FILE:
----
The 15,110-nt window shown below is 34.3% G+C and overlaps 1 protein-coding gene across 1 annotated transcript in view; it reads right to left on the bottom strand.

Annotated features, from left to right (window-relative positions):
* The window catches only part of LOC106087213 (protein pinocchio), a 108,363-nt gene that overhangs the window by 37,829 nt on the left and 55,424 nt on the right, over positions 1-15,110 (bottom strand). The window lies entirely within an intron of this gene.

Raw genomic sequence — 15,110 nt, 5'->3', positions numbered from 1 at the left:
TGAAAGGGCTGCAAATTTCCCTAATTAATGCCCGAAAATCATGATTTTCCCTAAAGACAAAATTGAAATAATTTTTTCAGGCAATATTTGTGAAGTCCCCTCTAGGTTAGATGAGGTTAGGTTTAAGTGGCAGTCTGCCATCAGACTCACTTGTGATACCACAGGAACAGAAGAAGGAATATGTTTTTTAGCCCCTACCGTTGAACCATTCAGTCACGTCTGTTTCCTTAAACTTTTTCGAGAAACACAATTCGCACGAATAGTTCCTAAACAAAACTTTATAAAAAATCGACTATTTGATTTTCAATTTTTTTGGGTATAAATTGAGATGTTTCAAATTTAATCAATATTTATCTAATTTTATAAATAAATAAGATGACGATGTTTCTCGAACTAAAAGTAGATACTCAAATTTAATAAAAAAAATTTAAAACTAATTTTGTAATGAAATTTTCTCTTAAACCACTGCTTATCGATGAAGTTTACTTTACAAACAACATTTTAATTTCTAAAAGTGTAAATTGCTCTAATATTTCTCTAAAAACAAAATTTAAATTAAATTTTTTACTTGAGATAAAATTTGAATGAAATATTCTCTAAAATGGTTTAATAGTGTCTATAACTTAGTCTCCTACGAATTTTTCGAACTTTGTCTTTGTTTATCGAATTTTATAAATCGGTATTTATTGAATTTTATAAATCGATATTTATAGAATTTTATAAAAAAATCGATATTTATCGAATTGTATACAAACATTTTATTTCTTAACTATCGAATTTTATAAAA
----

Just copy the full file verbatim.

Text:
The 15,110-nt window shown below is 34.3% G+C and overlaps 1 protein-coding gene across 1 annotated transcript in view; it reads right to left on the bottom strand.

Annotated features, from left to right (window-relative positions):
* The window catches only part of LOC106087213 (protein pinocchio), a 108,363-nt gene that overhangs the window by 37,829 nt on the left and 55,424 nt on the right, over positions 1-15,110 (bottom strand). The window lies entirely within an intron of this gene.

Raw genomic sequence — 15,110 nt, 5'->3', positions numbered from 1 at the left:
TGAAAGGGCTGCAAATTTCCCTAATTAATGCCCGAAAATCATGATTTTCCCTAAAGACAAAATTGAAATAATTTTTTCAGGCAATATTTGTGAAGTCCCCTCTAGGTTAGATGAGGTTAGGTTTAAGTGGCAGTCTGCCATCAGACTCACTTGTGATACCACAGGAACAGAAGAAGGAATATGTTTTTTAGCCCCTACCGTTGAACCATTCAGTCACGTCTGTTTCCTTAAACTTTTTCGAGAAACACAATTCGCACGAATAGTTCCTAAACAAAACTTTATAAAAAATCGACTATTTGATTTTCAATTTTTTTGGGTATAAATTGAGATGTTTCAAATTTAATCAATATTTATCTAATTTTATAAATAAATAAGATGACGATGTTTCTCGAACTAAAAGTAGATACTCAAATTTAATAAAAAAAATTTAAAACTAATTTTGTAATGAAATTTTCTCTTAAACCACTGCTTATCGATGAAGTTTACTTTACAAACAACATTTTAATTTCTAAAAGTGTAAATTGCTCTAATATTTCTCTAAAAACAAAATTTAAATTAAATTTTTTACTTGAGATAAAATTTGAATGAAATATTCTCTAAAATGGTTTAATAGTGTCTATAACTTAGTCTCCTACGAATTTTTCGAACTTTGTCTTTGTTTATCGAATTTTATAAATCGGTATTTATTGAATTTTATAAATCGATATTTATAGAATTTTATAAAAAAATCGATATTTATCGAATTGTATACAAACATTTTATTTCTTAACTATCGAATTTTATAAAA